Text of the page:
Doctors concur on early detection's key role in surviving breast cancer ANNE ARUNDEL HEALTH

June 01, 1993|By Monica Norton | Monica Norton,Staff Writer

Grace Shapiro remembers the day she found the lump in her breast. And she remembers just how she felt.

"I was terrified," Mrs. Shapiro said. "It was just a very terrifying moment. But as soon as I discovered the lump I went to my [gynecologist]."

Mrs. Shapiro's early detection more than 17 years ago led her to become one of a growing number of cancer survivors.

Anne Arundel Medical Center will honor more than 200 cancer survivors like Mrs. Shapiro this Sunday when it plays host to "A Celebration of Life." The celebration will be held in the Oncology Center at the medical park on Jennifer Road from 1

p.m. to 3 p.m.

The medical center's celebration is part of a national celebration sponsored by the National Coalition for Cancer Survivorship and Coping magazine. With Maryland having one of the highest overall cancer mortality rates in the country and Anne Arundel County having a death rate higher than most other Maryland counties, the need to celebrate the successes may be greater here than anywhere else.

But oncologist Dr. Stanley Watkins said great strides have been made in curing and managing cancer. Some of the successes are attributable to new developments in medicine, others to lifestyle changes.

"We could decrease the cancer rate by 35 to 45 percent today if we could just stop everyone from smoking, said Dr. Watkins, who also treated Mrs. Shapiro. "It's not fair to blame the county or the state. A lot of the cancer we get is a direct result of lifestyle habits: smoking, alcohol, diet.

"But the cure rate for cancer has changed very dramatically since I came here [in 1970.] The success rate for lung cancer is not appreciable, but when we talk about breast cancer or leukemia, we're talking about curing. If we talk about Hodgkin's, we expect a cure," he added.

Lung cancer remains difficult to cure because it is difficult to identify in the early stages, and it has a propensity to spread, Dr. Watkins said.

Still, Dr. Watkins said, in the oncology business one can never say never. There are plenty of patients who he believed would never survive, and they proved him wrong.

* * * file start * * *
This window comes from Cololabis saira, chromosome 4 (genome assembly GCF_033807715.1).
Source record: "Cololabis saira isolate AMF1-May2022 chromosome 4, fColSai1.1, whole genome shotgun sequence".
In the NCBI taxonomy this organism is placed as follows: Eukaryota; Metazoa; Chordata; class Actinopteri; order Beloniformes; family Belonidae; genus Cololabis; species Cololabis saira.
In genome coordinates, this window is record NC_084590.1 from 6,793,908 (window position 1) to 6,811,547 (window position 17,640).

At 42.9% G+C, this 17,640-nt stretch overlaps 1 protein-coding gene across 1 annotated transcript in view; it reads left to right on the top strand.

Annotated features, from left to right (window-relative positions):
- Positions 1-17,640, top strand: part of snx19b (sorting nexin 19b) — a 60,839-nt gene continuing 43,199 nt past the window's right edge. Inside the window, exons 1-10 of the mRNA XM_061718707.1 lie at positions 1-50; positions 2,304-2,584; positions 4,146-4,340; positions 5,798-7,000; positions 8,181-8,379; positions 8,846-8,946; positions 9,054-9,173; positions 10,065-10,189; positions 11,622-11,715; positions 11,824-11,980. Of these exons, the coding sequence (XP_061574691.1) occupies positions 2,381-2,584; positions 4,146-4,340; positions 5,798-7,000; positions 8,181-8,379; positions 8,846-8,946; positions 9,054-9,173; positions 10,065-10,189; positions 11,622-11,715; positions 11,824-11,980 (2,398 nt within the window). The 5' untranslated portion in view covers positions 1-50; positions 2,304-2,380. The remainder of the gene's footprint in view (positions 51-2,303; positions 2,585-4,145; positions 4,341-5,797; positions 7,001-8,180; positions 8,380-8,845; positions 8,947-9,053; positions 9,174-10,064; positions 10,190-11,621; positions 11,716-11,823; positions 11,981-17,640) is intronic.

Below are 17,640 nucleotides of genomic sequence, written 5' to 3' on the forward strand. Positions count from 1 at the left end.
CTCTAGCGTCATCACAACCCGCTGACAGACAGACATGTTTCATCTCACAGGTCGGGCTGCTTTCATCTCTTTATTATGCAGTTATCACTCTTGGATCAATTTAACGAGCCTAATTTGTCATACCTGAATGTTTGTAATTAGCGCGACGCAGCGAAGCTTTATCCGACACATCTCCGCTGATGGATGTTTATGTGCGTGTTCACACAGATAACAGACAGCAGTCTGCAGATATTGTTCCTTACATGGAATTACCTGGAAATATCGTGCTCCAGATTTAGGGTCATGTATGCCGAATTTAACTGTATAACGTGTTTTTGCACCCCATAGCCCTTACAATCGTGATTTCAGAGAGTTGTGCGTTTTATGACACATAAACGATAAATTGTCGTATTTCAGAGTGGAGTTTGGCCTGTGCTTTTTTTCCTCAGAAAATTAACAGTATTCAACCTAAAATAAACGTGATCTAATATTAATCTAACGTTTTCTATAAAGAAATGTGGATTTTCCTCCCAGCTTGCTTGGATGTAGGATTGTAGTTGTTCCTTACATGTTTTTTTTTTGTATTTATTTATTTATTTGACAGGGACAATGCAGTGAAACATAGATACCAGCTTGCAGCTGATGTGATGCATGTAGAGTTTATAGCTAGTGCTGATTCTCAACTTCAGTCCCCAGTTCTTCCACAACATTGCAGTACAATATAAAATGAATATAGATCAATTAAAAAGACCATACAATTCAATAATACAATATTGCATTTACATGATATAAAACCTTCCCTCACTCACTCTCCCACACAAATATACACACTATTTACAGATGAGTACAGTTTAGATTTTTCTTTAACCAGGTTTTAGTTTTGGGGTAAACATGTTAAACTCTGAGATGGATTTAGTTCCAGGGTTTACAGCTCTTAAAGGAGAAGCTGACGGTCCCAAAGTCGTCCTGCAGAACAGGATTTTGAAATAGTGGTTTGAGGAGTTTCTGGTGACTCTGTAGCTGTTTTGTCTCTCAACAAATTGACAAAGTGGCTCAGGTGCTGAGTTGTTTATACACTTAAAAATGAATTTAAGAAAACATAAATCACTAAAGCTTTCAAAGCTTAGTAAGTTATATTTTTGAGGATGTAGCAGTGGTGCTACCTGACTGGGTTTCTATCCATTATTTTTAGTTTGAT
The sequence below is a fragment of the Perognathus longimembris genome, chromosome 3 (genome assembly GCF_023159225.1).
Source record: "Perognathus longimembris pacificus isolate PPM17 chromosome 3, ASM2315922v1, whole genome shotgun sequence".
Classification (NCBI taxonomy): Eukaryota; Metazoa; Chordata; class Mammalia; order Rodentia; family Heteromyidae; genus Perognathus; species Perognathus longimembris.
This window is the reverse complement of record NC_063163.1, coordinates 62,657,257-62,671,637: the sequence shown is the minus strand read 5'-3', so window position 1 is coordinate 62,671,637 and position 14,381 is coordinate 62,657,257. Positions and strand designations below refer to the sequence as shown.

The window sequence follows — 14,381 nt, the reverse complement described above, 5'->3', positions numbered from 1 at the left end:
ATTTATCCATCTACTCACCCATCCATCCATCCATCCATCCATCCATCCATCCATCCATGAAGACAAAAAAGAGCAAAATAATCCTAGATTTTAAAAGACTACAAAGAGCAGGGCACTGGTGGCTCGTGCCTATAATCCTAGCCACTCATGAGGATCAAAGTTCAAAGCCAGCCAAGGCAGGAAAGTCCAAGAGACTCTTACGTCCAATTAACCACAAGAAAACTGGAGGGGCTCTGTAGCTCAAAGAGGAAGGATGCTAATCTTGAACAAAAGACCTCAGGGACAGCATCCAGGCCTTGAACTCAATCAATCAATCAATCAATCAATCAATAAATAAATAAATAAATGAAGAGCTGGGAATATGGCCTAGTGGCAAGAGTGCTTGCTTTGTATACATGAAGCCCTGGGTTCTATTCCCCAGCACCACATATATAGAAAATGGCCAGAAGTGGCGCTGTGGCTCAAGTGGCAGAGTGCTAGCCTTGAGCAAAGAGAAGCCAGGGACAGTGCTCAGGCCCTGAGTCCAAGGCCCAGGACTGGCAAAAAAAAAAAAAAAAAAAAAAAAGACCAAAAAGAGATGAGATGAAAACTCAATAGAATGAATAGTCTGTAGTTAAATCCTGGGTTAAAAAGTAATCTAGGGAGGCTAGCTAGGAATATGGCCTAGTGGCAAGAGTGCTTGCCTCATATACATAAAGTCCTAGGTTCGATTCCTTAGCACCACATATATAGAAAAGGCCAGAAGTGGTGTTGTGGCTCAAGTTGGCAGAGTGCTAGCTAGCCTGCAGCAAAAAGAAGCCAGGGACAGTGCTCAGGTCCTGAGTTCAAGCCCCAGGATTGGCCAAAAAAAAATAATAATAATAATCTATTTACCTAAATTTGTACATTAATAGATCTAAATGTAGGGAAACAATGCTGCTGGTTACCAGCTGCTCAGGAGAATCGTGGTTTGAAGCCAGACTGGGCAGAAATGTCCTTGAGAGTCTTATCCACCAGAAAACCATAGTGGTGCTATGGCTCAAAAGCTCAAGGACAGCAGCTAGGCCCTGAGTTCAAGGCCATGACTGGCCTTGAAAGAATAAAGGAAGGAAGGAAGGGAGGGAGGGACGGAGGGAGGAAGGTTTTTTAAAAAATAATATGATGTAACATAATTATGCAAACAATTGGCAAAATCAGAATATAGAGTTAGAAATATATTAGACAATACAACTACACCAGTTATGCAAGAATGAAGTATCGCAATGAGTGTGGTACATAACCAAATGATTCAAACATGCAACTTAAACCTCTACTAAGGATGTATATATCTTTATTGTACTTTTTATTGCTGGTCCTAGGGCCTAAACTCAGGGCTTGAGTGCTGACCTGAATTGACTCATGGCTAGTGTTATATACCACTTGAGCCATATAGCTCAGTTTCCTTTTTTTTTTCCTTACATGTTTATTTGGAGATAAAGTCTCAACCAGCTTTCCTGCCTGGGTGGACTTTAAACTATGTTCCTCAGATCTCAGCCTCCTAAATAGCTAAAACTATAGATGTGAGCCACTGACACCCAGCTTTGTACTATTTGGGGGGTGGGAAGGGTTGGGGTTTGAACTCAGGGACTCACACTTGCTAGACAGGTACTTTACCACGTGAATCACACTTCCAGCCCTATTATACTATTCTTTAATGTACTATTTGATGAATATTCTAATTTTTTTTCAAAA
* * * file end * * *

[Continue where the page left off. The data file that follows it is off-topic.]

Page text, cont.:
"That's what keeps you going," he said. "That's what keeps patients trying not to be the average but be the exception."

The "exceptions," who are now becoming more of the rule, will attend Sunday's reception with their families, doctors, nurses, social workers, therapists and volunteers. These county survivors and their friends and families will have an opportunity to share their experiences, said the oncology center's manager, James Young.

"This entire celebration was created to honor some estimated eight million people worldwide who live with and beyond cancer," Mr. Young said. "We plan to host more of a social-type event that will allow are survivors an opportunity to share their experiences."

Mr. Young said survivors will be honored with proclamations from local and state officials, and given T-shirts with "A Celebration of Life" imprinted on them. The reception also will feature guest speakers who are cancer survivors.

Also, survivors will have an opportunity to sign their name on a permanent, tile mosaic wall hanging which will alternately hang in the Oncology Center or in the oncology ward of the hospital.

Mrs. Shapiro said more people could become cancer survivors instead of cancer victims if they could learn to manage their fear.

"More and more women are doing self-exams and having mammograms," Mrs. Shapiro said. "But there are so many women who have found a lump and wait because they are afraid.

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